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TCPA



This is scary. Read it. Educate yourself. BE AWARE.

"The TCG project is known by a number of names. `Trusted computing' was the original one, and is still used by IBM, while Microsoft calls it `trustworthy computing' and the Free Software Foundation calls it `treacherous computing'. Hereafter I'll just call it TC, which you can pronounce according to taste. Other names you may see include TCPA (TCG's name before it incorporated), Palladium (the old Microsoft name for the version due to ship in 2004) and NGSCB (the new Microsoft name). Intel has just started calling it `safer computing'. Many observers believe that this confusion is deliberate - the promoters want to deflect attention from what TC actually does."

"TC will also make it much harder for you to run unlicensed software. In the first version of TC, pirate software could be detected and deleted remotely. Since then, Microsoft has sometimes denied that it intended TC to do this, but at WEIS 2003 a senior Microsoft manager refused to deny that fighting piracy was a goal: `Helping people to run stolen software just isn't our aim in life', he said. The mechanisms now proposed are more subtle, though."

"TC can support remote censorship. In its simplest form, applications may be designed to delete pirated music under remote control."

"With existing MP3s, you may be all right for some time. Microsoft says that TC won't make anything suddenly stop working. But a recent software update for Windows Media Player has caused controversy by insisting that users agree to future anti-piracy measures, which may include measures that delete pirated content found on your computer. [...] You may have to use a different player - and if your player will play pirate MP3s, then it may not be authorised to play the new, protected, titles."

"TC is also aimed at payment systems. One of the Microsoft visions is that much of the functionality now built on top of bank cards may move into software once the applications can be made tamper-resistant. This leads to a future in which we pay for books that we read, and music we listen to, at the rate of so many pennies per page or per minute. The broadband industry is pushing this vision; meanwhile some far-sighted people in the music industry are starting to get scared at the prospect of Microsoft charging a percentage on all their sales. Even if micropayments don't work out as a business model - and there are some persuasive arguments why they won't - there will be some sea-changes in online payment, with spillover effects for the user. If, in ten years' time, it's inconvenient to shop online with a credit card unless you use a TC platform, that will be tough on Mac and GNU/linux users."

"One of the worries is censorship. TC was designed from the start to support the centralised revocation of pirate bits. Pirate software won't run in the TC world as TC will make the registration process tamper-resistant. But what about pirated songs or videos? How do you stop someone recording a track - if necessary by putting microphones next the speakers of a TC machine, and ripping it into an MP3? The proposed solution is that protected content will contain digital watermarks, and lawful media players that detect a watermark won't play that song unless it comes with an appropriate digital certificate for that device. But what if someone hacks a Fritz chip and does a transaction that `lawfully' transfers ownership of the track? In that case, traitor tracing technology will be used to find out which PC the track was ripped from. Then two things will happen. First, the owner of that PC will be prosecuted. (That's the theory, at least; it probably won't work as the pirates will use hacked PCs.) Second, tracks that have been through that machine will be put on a blacklist, which all TC players will download from time to time."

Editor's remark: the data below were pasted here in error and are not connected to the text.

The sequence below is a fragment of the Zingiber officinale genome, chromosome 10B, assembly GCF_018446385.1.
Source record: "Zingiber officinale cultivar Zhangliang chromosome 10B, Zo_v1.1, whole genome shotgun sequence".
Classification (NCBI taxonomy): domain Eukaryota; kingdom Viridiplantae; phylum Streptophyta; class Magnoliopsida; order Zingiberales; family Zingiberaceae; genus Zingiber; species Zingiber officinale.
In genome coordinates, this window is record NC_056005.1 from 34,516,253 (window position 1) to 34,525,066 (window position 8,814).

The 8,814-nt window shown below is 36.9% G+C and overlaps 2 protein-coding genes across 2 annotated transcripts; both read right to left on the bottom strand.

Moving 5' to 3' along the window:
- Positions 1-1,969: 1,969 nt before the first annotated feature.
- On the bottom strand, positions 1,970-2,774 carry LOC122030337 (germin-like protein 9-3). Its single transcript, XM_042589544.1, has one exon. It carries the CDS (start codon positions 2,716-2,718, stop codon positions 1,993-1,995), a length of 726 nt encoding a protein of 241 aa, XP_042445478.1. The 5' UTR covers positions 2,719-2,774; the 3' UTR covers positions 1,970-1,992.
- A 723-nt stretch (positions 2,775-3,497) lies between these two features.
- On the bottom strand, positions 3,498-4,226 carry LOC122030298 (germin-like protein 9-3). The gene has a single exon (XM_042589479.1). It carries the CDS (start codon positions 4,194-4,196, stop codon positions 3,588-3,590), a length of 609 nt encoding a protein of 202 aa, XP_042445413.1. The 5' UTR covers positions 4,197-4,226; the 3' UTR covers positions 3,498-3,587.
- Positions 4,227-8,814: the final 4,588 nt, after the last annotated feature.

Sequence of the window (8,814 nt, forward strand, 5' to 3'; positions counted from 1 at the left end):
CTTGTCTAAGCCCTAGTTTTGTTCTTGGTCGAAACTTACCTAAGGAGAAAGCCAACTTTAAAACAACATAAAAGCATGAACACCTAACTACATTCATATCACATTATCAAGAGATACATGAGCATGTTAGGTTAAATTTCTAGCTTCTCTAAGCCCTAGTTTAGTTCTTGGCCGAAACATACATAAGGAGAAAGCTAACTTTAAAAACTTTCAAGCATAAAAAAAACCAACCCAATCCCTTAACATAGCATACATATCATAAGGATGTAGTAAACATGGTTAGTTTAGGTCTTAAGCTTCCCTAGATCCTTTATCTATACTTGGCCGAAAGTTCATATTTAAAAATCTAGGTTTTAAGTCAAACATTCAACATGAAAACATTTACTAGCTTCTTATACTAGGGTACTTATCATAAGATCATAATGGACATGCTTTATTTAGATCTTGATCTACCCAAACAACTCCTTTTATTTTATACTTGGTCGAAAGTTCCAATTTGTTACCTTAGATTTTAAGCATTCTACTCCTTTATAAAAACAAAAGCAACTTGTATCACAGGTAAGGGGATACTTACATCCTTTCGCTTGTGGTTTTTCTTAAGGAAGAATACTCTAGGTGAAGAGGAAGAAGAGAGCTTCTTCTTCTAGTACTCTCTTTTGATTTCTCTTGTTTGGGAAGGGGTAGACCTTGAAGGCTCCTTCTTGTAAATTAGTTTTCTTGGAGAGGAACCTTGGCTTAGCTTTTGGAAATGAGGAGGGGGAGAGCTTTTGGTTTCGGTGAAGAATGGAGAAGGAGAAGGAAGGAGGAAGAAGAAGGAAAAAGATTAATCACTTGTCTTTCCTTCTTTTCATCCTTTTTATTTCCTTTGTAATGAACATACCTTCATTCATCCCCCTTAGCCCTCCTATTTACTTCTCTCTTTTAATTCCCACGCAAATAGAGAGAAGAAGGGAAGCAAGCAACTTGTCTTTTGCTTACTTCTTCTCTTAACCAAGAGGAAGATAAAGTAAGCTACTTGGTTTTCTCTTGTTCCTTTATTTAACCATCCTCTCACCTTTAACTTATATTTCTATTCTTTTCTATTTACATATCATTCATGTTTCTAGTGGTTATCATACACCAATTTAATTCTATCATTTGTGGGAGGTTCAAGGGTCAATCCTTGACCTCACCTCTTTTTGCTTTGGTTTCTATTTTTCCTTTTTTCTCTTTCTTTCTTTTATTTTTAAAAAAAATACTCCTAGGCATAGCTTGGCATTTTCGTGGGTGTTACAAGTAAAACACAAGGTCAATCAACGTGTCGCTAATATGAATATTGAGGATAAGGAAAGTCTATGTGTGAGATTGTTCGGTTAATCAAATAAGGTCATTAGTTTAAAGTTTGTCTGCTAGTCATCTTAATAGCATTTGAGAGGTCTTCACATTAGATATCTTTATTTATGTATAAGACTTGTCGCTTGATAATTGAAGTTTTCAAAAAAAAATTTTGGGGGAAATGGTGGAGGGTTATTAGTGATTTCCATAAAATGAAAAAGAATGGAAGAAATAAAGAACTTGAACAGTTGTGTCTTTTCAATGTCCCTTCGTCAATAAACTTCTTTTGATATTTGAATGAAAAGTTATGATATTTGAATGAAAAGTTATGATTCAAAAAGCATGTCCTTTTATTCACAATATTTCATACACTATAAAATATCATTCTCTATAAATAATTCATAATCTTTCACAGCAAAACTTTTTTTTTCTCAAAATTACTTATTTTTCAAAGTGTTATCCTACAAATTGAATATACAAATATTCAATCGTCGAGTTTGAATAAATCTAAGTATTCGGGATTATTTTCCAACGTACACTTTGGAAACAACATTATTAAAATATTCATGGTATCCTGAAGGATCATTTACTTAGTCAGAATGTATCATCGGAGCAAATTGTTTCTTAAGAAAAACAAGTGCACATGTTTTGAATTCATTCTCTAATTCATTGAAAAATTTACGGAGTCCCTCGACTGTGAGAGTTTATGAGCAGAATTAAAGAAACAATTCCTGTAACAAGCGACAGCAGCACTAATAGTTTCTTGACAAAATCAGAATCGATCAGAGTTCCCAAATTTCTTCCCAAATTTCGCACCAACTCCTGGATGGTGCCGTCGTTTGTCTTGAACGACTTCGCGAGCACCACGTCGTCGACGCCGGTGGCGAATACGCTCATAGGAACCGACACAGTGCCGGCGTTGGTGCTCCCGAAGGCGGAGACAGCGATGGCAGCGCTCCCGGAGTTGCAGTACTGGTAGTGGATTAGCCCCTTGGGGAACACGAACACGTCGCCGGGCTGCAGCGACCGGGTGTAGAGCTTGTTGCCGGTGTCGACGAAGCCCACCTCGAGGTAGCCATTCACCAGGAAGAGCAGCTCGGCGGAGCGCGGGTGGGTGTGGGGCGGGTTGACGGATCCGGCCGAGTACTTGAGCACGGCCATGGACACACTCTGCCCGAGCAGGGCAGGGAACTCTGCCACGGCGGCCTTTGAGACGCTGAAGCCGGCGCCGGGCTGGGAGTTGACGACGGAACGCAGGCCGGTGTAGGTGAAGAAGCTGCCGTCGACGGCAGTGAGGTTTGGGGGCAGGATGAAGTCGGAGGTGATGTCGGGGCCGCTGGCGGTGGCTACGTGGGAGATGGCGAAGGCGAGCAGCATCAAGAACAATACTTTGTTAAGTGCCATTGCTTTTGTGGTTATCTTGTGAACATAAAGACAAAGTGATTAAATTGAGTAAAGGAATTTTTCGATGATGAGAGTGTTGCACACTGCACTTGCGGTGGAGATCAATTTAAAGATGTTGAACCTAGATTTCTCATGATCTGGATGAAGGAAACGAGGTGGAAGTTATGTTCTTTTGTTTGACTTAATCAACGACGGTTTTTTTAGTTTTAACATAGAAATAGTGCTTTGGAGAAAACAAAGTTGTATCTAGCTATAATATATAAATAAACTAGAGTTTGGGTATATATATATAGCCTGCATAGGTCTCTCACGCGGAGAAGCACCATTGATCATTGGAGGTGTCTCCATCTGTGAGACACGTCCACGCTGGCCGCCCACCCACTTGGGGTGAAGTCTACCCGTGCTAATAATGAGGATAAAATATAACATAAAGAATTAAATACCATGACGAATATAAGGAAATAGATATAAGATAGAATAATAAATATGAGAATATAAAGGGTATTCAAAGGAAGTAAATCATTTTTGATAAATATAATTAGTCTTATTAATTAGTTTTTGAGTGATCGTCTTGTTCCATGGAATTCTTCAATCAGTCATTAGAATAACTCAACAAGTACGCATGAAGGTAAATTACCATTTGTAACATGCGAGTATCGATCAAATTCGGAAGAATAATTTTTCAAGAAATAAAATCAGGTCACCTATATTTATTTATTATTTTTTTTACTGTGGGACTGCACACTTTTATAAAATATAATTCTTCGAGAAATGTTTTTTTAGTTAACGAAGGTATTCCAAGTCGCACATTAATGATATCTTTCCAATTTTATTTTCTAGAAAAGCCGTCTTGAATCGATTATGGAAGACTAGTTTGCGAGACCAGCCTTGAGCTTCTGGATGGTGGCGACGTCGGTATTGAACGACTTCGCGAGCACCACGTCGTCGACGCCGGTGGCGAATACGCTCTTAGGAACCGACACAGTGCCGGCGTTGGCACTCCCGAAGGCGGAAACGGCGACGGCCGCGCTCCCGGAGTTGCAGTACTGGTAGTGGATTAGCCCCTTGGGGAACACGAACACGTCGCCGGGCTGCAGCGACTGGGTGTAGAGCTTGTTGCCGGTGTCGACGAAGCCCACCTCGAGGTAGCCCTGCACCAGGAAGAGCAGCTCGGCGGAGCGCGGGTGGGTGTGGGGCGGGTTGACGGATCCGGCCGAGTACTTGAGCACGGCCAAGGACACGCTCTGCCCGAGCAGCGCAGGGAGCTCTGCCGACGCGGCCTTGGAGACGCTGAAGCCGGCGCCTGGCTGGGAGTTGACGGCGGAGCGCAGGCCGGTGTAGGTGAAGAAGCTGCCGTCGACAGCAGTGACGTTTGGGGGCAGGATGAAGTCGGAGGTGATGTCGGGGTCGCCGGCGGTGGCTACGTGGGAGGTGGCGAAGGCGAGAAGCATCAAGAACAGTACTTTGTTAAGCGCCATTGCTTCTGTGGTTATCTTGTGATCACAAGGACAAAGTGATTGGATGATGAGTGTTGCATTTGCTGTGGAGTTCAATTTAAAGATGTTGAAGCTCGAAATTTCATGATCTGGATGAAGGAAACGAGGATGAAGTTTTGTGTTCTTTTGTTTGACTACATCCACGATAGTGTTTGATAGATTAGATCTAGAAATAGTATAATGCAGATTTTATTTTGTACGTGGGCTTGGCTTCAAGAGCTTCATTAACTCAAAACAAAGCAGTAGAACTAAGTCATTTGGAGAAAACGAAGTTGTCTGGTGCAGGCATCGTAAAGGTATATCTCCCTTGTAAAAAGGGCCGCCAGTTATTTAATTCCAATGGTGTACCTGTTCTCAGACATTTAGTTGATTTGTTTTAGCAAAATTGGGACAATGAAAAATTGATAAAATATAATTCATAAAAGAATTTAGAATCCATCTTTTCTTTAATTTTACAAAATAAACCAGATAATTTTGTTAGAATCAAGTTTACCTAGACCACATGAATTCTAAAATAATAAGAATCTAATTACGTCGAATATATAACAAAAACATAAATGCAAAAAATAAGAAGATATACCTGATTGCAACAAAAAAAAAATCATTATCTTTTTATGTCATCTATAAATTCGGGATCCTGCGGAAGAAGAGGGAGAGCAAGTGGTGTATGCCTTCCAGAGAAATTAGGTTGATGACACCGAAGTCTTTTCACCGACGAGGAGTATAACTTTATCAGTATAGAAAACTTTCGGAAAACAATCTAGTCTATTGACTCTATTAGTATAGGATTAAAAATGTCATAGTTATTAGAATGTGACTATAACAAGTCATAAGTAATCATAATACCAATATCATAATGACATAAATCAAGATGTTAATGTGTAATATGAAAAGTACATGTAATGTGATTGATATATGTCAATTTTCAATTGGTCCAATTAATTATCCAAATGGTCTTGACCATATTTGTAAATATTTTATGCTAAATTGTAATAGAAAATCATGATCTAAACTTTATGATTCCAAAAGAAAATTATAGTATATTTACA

"The modern age only started when Gutenberg invented movable type printing in Europe, which enabled information to be preserved and disseminated even if princes and bishops wanted to ban it. For example, when Wycliffe translated the Bible into English in 1380-1, the Lollard movement he started was suppressed easily; but when Tyndale translated the New Testament in 1524-5, he was able to print over 50,000 copies before they caught him and burned him at the stake. The old order in Europe collapsed, and the modern age began. Societies that tried to control information became uncompetitive, and with the collapse of the Soviet Union it seemed that democratic liberal capitalism had won. But now, TC has placed at risk the priceless inheritance that Gutenberg left us. Electronic books, once published, will be vulnerable; the courts can order them to be unpublished and the TC infrastructure will do the dirty work."

"The Soviet Union attempted to register and control all typewriters and fax machines. TC similarly attempts to register and control all computers. The problem is that everything is becoming computerised. We have absolutely no idea where ubiquitous content control mechanisms will lead us."

"Can't you just turn it off? Sure - unless your system administrator configures your machine in such a way that TC is mandatory, you can always turn it off. You can then run your PC as before, and use insecure applications. There is one small problem, though. If you turn TC off, Fritz won't hand out the keys you need to decrypt your files and run your bank account."

Spread the word. This is really really scary stuff that impinges on our rights, and pretty much will turn the modern world into something out of 1984. Just as Gutenberg invented the printing press and gave us the power of communication and media, the TCPA (Intel, Microsoft, et al) want to take it away. DON'T LET THEM TAKE YOUR RIGHTS.

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